Philando Castile Case Asks: Whose Second Amendment Right Is Protected?
MICHEL MARTIN, HOST:
We're turning back now to the story of Philando Castile, the Minnesota man who was killed in his car by a police officer last July. A little more than a week ago, a jury acquitted the police officer who shot Castile, officer Jeronimo Yanez, on manslaughter and other charges. There are many questions about this story, including the fact that the officer shot Castile in front of a 4-year-old child sitting in the back seat.
In a few minutes, we'll talk about what it means to a child to witness something like that. But first, we're going to tackle the fact that Castile was killed after disclosing he had a weapon in the car for which he had a permit. And for some, this raises the question of whether gun ownership, while a right in theory, is actually a race-based privilege in reality.
We wanted to talk about this with somebody with both a personal and professional take, so we found Nicholas Johnson. He is a professor of law at Fordham University in New York. He is a gun owner, a member of the NRA, and he is African-American. We reached him at his home in Yardley, Pa. And I started our conversation by asking him about his own personal history with guns.
NICHOLAS JOHNSON: So I grew up in rural West Virginia, so I grew up with guns. I joked recently with someone that until I was about 15 years old, I don't think I knew anyone who didn't have a gun.
MARTIN: Does this incident itself and the lack of legal consequence any way create feelings in you as an African-American gun owner for whom guns are a part of your life?
JOHNSON: I've talked with a variety of people about this and friends who are gun owners, et cetera. And one of the things that happens is that people tend to treat it as if that's the only point of decision making for millions of people out there who are, you know, sort of proceeding in line with the kinds of concerns that the case raises. But the truth of matter is that lots of people who owned firearms before this episode and will continue to own them after this episode are influenced by not only this thing but a variety of things that have occurred over the course of many years.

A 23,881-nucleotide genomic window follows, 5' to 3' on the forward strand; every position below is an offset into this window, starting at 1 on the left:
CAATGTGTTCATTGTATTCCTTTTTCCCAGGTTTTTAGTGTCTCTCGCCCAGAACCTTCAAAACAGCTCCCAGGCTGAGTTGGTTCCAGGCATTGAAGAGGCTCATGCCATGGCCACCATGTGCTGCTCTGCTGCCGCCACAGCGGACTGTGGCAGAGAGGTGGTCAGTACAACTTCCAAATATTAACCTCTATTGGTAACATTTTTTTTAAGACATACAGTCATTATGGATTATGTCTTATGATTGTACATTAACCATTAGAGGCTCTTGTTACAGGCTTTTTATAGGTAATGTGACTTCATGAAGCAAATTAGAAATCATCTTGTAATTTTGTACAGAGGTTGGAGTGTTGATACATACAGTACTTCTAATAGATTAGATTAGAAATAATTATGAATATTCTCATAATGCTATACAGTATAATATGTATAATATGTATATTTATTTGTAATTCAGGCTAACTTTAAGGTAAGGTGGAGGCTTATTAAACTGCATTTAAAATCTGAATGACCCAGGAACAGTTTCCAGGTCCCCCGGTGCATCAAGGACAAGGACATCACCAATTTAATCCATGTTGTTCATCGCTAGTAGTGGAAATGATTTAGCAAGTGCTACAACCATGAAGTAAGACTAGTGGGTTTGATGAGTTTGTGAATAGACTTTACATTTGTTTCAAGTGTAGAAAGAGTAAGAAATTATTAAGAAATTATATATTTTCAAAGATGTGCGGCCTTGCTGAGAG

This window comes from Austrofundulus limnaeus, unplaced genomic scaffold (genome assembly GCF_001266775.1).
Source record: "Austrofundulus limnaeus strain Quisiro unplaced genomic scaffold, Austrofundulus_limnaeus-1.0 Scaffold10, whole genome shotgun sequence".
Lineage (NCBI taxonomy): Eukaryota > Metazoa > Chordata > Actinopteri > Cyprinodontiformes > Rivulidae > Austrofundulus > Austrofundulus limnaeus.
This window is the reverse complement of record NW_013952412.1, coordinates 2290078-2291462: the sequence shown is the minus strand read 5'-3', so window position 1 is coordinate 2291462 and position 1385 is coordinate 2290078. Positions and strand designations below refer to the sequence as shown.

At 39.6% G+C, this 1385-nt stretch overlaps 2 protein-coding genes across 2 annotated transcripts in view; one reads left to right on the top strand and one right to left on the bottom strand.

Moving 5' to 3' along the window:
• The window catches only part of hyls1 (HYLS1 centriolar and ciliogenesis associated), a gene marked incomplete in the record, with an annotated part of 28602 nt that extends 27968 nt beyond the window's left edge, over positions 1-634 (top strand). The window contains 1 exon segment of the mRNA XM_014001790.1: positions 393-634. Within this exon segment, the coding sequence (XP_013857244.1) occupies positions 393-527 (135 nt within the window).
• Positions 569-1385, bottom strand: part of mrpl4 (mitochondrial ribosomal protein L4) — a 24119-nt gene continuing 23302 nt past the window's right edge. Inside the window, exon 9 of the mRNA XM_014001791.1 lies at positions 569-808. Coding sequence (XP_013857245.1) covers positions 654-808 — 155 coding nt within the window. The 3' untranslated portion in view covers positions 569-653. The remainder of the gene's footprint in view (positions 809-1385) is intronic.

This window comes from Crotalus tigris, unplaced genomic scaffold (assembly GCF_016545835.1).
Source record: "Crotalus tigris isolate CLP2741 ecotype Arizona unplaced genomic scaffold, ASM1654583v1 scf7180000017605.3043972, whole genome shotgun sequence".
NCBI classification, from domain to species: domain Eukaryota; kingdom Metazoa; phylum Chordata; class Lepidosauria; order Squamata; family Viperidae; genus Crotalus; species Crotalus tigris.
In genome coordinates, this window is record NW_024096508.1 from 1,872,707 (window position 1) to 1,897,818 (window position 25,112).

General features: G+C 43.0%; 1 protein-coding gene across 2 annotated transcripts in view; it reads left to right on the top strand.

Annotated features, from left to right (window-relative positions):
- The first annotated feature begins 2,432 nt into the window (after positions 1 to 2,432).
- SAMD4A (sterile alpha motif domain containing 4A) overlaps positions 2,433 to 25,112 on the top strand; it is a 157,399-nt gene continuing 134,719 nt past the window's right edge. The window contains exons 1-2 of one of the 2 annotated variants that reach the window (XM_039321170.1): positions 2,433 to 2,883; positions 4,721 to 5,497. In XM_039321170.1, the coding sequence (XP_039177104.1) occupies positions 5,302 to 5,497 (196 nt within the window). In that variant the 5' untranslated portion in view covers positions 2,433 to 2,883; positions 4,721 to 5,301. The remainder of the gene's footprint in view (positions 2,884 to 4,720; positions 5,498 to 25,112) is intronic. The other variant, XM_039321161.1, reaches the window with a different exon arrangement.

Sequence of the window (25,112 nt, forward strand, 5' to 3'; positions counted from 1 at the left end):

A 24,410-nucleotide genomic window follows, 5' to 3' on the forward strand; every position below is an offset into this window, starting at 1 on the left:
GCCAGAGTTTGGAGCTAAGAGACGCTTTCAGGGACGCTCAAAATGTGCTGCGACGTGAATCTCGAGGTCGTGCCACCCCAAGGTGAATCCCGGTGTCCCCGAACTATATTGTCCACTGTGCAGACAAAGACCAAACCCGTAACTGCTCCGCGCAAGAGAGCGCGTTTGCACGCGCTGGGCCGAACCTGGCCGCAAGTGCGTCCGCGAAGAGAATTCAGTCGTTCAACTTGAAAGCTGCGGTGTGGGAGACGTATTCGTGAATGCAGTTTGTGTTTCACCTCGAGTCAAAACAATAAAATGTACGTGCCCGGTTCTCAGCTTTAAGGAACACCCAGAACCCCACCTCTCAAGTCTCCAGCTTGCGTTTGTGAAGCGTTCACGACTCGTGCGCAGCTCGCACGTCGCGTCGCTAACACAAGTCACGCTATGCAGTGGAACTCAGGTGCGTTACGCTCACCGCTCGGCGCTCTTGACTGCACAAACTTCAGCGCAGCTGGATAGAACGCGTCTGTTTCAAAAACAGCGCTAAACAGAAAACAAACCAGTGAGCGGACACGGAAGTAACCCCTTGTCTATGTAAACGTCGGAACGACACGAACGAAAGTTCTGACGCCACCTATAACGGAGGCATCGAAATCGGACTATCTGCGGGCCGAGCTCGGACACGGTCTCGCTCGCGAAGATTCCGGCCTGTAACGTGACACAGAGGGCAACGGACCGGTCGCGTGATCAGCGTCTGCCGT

MARTIN: Well, what about police conduct, though? I mean, if the implication here is that one is justifiably in fear of one's life solely because an African-American man discloses that he has a weapon, does that not indicate that that's not a right? It's a race-based privilege and not a right. I mean, wouldn't that be a...
JOHNSON: Well, so this actually goes to a broader question. Like it or not, we allow police to use guns in a range of circumstances that go far beyond the traditional self-defense rules that apply to individual citizens. And the truth is that we allow police to draw guns, to point guns, to threaten with guns in scenarios where private parties would be arrested for a variety of those actions that police are either expressly or tacitly implicitly authorized to engage in.
So then the question becomes, does the tacit license allow racism to creep in? And I think there's no doubt that it does. The question, what to do about that tacit license, is a really difficult structural question.
MARTIN: But what does that mean? Does that mean that this is a - what? - a sad state of affairs and that nothing can be done or you feel that what - what's the bottom line?
JOHNSON: I am quite skeptical about the ability of politicians to structure a set of rules that will filter down adequately to line officers in a way that will actually eliminate the threat of these sorts of events. I mean, I've been profiled. I've been stopped for walking while black on suspicion of being a Hispanic man with no front teeth who had committed murder. So I've had most of the standard negative interactions with police. I also have had very good interactions with police.
I suppose that if you were to speculate about this, you would say, well, let's start punishing in more aggressive ways officers who make the wrong decision. That's a matter of political will. It's also a matter of sort of getting at, you know, what if juries disagree? I mean, how do you get into the jury room and prevent juries from letting off officers in the way that they did in this case? I guess this is a counsel of despair. I mean, I don't know what one does here.
MARTIN: Nicholas Johnson is a professor of law at Fordham University in New York City. He's also written extensively about gun ownership and firearm policy. Professor Johnson, thanks so much for speaking with us.
JOHNSON: Thank you.
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